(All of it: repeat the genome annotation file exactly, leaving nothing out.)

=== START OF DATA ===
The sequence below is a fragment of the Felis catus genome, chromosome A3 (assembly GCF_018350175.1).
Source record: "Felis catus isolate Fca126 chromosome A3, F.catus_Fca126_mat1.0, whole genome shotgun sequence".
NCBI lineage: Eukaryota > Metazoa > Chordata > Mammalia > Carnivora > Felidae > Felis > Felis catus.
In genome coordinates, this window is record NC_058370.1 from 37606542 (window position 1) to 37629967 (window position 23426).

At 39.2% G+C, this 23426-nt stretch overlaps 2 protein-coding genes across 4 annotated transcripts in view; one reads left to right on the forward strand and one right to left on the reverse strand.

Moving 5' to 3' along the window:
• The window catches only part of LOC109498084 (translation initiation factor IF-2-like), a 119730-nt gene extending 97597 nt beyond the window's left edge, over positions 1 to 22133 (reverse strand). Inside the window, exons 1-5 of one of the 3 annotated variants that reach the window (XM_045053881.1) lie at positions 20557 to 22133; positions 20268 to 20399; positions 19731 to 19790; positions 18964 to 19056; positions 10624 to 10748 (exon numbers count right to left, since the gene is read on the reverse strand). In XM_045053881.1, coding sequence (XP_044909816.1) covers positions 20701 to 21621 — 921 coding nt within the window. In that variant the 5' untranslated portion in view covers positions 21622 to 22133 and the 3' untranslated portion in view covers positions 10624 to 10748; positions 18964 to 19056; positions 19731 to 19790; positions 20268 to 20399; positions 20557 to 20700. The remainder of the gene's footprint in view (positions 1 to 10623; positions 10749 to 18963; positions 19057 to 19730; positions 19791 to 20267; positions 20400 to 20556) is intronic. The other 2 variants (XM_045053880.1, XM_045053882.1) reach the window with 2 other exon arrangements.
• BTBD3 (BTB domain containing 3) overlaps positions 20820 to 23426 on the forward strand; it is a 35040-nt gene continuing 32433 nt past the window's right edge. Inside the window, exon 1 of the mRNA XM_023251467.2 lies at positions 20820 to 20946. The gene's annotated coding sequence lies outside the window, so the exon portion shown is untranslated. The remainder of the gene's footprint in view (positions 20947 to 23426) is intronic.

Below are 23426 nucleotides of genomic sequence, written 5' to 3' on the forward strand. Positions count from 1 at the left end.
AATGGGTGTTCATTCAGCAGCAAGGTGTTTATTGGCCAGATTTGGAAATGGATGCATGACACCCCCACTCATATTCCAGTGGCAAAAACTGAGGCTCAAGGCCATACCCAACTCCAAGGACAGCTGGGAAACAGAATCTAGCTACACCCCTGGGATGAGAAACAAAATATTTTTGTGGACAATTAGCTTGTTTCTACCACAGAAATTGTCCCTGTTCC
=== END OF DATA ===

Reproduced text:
The sequence below is a fragment of the Felis catus genome, chromosome A3 (assembly GCF_018350175.1).
Source record: "Felis catus isolate Fca126 chromosome A3, F.catus_Fca126_mat1.0, whole genome shotgun sequence".
NCBI lineage: Eukaryota > Metazoa > Chordata > Mammalia > Carnivora > Felidae > Felis > Felis catus.
In genome coordinates, this window is record NC_058370.1 from 37606542 (window position 1) to 37629967 (window position 23426).

At 39.2% G+C, this 23426-nt stretch overlaps 2 protein-coding genes across 4 annotated transcripts in view; one reads left to right on the forward strand and one right to left on the reverse strand.

Moving 5' to 3' along the window:
• The window catches only part of LOC109498084 (translation initiation factor IF-2-like), a 119730-nt gene extending 97597 nt beyond the window's left edge, over positions 1 to 22133 (reverse strand). Inside the window, exons 1-5 of one of the 3 annotated variants that reach the window (XM_045053881.1) lie at positions 20557 to 22133; positions 20268 to 20399; positions 19731 to 19790; positions 18964 to 19056; positions 10624 to 10748 (exon numbers count right to left, since the gene is read on the reverse strand). In XM_045053881.1, coding sequence (XP_044909816.1) covers positions 20701 to 21621 — 921 coding nt within the window. In that variant the 5' untranslated portion in view covers positions 21622 to 22133 and the 3' untranslated portion in view covers positions 10624 to 10748; positions 18964 to 19056; positions 19731 to 19790; positions 20268 to 20399; positions 20557 to 20700. The remainder of the gene's footprint in view (positions 1 to 10623; positions 10749 to 18963; positions 19057 to 19730; positions 19791 to 20267; positions 20400 to 20556) is intronic. The other 2 variants (XM_045053880.1, XM_045053882.1) reach the window with 2 other exon arrangements.
• BTBD3 (BTB domain containing 3) overlaps positions 20820 to 23426 on the forward strand; it is a 35040-nt gene continuing 32433 nt past the window's right edge. Inside the window, exon 1 of the mRNA XM_023251467.2 lies at positions 20820 to 20946. The gene's annotated coding sequence lies outside the window, so the exon portion shown is untranslated. The remainder of the gene's footprint in view (positions 20947 to 23426) is intronic.

Below are 23426 nucleotides of genomic sequence, written 5' to 3' on the forward strand. Positions count from 1 at the left end.
AATGGGTGTTCATTCAGCAGCAAGGTGTTTATTGGCCAGATTTGGAAATGGATGCATGACACCCCCACTCATATTCCAGTGGCAAAAACTGAGGCTCAAGGCCATACCCAACTCCAAGGACAGCTGGGAAACAGAATCTAGCTACACCCCTGGGATGAGAAACAAAATATTTTTGTGGACAATTAGCTTGTTTCTACCACAGAAATTGTCCCTGTTCC